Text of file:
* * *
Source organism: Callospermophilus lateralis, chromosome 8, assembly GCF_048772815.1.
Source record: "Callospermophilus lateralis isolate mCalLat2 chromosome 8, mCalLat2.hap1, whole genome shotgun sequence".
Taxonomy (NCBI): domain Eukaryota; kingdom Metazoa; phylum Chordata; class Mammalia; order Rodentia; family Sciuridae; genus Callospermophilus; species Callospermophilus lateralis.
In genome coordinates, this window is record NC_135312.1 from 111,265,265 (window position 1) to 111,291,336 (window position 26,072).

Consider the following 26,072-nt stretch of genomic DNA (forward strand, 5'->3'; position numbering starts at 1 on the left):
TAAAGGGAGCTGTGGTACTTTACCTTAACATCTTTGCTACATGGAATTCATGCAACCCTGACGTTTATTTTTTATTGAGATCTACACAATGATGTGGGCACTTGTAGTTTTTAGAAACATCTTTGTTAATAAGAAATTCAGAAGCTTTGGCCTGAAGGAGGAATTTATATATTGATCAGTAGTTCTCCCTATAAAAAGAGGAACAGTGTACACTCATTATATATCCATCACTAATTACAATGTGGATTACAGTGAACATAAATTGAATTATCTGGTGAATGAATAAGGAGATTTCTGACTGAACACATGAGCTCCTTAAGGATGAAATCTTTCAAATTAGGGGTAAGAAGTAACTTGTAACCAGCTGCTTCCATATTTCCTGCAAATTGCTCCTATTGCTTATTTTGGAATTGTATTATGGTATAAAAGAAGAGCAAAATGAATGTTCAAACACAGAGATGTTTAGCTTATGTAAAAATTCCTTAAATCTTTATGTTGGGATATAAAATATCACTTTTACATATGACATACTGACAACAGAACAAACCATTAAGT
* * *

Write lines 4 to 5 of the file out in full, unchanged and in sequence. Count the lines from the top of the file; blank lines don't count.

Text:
In genome coordinates, this window is record NC_135312.1 from 111,265,265 (window position 1) to 111,291,336 (window position 26,072).

Consider the following 26,072-nt stretch of genomic DNA (forward strand, 5'->3'; position numbering starts at 1 on the left):